On Friday, Special Counsel Robert Mueller wrapped up his investigation of the Russia scandal, submitting a report to Attorney General William Barr on his findings. Soon after, Barr, who was only confirmed last month, formally notified Congress that he'd received Mueller's report and shared a vague commitment.
"I am reviewing the report and anticipate that I may be in a position to advise you of the special counsel's principal conclusions as soon as this weekend," the attorney general wrote.
All of which brings us to right now. The document -- Barr's summary of the Mueller report, not the special counsel's own findings -- is online here.
House Judiciary Committee Chairman Jerry Nadler (D-N.Y.) warned us shortly before its release that Barr's document would be "very brief," and he wasn't kidding. After two years of intense scrutiny, the summary is four pages.
As you -- and I, and everyone else -- start digging in, keep in mind that this will advance our understanding of the special counsel's investigation, but it does not constitute full transparency. The attorney general's document helps us know more than we did, but this will not end calls for the release of the entirety of the Mueller report and its supporting documents.
This post will be updated, probably more than once.
Some takeaways as I read:
* After we learned on Friday that Mueller would issue no additional criminal indictments, there were lingering questions about the possibility of other indictments that were under seal. According to Barr, those charges do not exist. In other words, the special counsel team's prosecutions really are done.
* On the question of coordination between the president's political operation and Russia, Barr wrote, "The investigation did not establish that members of the Trump Campaign conspired or coordinated with the Russian government in its election interference activities."
* Specifically on the question of obstruction of justice, Barr quotes the Mueller report directly: "The Special Counsel states that 'while this report does not conclude that the President committed a crime, it also does not exonerate him.'"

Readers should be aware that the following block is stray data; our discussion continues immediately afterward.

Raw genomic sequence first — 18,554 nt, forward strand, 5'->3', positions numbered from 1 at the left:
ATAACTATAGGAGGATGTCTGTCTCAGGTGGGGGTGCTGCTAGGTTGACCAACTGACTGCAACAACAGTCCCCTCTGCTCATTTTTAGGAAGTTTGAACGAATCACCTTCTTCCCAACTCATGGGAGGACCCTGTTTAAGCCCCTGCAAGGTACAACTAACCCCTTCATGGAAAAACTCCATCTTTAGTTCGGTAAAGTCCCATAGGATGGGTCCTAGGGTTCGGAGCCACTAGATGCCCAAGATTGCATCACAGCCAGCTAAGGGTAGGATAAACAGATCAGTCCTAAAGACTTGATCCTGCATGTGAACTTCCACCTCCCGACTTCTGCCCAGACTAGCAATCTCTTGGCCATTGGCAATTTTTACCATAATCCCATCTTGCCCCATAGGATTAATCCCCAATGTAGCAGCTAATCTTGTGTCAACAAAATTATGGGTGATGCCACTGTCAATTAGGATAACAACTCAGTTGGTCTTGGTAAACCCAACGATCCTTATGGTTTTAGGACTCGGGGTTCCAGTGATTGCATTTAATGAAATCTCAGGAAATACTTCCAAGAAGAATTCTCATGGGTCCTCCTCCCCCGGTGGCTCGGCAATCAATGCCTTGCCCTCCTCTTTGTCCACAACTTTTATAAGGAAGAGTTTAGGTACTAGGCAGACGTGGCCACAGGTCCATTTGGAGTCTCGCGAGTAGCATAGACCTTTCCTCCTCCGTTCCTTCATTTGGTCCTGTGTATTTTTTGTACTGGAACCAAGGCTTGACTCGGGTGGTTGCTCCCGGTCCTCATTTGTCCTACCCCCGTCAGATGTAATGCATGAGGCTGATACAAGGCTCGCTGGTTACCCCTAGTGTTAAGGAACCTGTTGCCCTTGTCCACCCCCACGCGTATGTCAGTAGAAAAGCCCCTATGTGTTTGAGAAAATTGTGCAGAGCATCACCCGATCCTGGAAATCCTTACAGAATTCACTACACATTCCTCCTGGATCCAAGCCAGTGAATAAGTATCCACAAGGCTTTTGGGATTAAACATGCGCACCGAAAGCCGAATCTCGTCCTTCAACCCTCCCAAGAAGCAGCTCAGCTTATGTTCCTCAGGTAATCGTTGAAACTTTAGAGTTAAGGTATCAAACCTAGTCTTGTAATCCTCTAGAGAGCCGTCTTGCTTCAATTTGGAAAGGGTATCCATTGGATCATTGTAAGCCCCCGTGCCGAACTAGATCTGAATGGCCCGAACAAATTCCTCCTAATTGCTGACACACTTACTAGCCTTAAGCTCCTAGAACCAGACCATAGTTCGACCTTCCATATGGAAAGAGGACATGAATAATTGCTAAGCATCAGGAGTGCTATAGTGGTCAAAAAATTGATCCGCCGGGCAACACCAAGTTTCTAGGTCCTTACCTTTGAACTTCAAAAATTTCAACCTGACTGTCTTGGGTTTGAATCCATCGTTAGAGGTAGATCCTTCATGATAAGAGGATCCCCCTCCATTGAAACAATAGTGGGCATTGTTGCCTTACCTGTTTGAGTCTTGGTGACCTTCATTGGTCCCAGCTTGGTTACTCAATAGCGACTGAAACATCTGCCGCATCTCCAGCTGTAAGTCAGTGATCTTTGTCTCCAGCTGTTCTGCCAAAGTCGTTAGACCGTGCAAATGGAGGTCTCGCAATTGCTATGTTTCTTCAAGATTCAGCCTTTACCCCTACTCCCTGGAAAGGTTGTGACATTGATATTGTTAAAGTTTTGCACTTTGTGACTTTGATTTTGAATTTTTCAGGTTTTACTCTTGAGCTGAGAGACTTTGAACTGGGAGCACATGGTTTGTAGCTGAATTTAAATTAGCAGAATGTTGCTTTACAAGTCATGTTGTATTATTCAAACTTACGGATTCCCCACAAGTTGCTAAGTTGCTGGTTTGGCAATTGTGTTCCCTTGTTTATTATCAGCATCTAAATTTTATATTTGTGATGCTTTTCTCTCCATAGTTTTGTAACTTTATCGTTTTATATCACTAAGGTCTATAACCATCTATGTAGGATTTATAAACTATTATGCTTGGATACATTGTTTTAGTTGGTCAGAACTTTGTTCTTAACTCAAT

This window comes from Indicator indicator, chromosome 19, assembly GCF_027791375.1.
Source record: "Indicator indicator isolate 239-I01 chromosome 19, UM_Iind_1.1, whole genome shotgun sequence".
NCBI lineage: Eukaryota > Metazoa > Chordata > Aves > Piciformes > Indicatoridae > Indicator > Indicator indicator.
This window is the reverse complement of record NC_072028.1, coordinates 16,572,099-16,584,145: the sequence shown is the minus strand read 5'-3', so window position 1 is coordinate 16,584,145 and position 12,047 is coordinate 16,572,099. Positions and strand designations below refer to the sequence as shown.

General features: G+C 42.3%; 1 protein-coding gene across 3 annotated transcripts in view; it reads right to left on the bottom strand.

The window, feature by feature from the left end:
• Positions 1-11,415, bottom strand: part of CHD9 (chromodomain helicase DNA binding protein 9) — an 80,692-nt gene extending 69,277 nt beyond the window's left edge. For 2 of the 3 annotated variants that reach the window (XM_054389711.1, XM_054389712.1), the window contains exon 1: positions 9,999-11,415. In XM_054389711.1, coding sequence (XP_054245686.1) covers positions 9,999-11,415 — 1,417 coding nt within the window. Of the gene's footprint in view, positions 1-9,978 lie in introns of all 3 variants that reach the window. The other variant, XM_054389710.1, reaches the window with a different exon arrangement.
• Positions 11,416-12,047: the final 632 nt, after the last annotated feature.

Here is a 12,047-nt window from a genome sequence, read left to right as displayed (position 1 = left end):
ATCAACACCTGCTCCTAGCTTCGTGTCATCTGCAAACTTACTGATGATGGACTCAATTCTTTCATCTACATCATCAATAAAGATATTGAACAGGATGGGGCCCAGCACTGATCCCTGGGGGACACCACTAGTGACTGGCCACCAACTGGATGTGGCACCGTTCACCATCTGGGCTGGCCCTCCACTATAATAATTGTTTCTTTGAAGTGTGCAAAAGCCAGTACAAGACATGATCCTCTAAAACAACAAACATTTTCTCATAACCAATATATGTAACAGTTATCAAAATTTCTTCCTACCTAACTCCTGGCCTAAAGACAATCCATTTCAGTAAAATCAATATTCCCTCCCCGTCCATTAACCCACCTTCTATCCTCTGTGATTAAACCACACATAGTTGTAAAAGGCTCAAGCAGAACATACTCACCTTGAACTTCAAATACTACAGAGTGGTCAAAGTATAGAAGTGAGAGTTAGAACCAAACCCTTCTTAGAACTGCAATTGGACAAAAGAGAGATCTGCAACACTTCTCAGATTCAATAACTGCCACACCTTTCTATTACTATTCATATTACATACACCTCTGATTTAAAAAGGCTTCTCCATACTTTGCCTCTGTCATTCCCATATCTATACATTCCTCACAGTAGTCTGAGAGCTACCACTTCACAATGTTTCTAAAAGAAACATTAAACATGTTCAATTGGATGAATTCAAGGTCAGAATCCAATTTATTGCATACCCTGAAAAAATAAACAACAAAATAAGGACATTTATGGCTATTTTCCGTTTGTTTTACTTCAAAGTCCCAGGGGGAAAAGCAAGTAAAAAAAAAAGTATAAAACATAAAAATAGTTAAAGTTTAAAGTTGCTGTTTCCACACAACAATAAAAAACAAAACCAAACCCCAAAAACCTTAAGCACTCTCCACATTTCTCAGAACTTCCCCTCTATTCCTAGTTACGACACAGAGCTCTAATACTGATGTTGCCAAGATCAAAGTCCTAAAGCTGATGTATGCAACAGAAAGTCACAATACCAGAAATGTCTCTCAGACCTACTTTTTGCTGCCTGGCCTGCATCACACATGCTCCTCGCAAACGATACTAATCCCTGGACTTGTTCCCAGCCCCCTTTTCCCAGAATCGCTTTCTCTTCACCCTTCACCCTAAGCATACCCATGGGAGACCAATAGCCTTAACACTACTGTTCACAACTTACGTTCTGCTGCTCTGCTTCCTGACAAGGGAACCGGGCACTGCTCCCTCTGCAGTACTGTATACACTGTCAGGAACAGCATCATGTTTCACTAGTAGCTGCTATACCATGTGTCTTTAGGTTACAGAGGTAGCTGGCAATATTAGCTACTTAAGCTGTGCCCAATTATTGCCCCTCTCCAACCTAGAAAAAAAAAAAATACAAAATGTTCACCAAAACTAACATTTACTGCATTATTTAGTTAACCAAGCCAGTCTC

* Also on obstruction, Barr's summary added, "After making a 'thorough factual investigation' into these matters, the Special Counsel considered whether to evaluate the conduct under Department standards governing prosecution and declination decisions but ultimately determined not to make a traditional prosecutorial judgment. The Special Counsel therefore did not draw a conclusion -- one way or the other -- as to whether the examined conduct constituted obstruction. Instead, for each of the relevant actions investigated, the report sets out evidence on both sides of the question and leaves unresolved what the Special Counsel views as 'difficult issues' of law and fact concerned whether the President's actions and intent could be viewed as obstruction."
Or put another way, that makes it sound as if Mueller presented the facts and left it to Barr and the Justice Department to decide how -- and whether -- to proceed. It's the attorney general, tapped by Trump, who has apparently made the decision that the evidence is "not sufficient to establish" that the president crossed the legal line.
* For what it's worth, when Richard Nixon and Bill Clinton were accused of obstruction of justice, it wasn't their own attorneys general who made the final call about how/whether to proceed.
* There is no scenario in which Barr's four-page summary quiets calls for the disclosure of Mueller's entire report. Indeed, it's a safe bet that congressional Democrats will seek everything -- every interview, every memo, every note -- created by the special counsel's team.
Whether the attorney general's office will be amenable in response to these appeals is not yet clear. If not, it's likely we'll see a series of subpoenas, hearings, and court fights.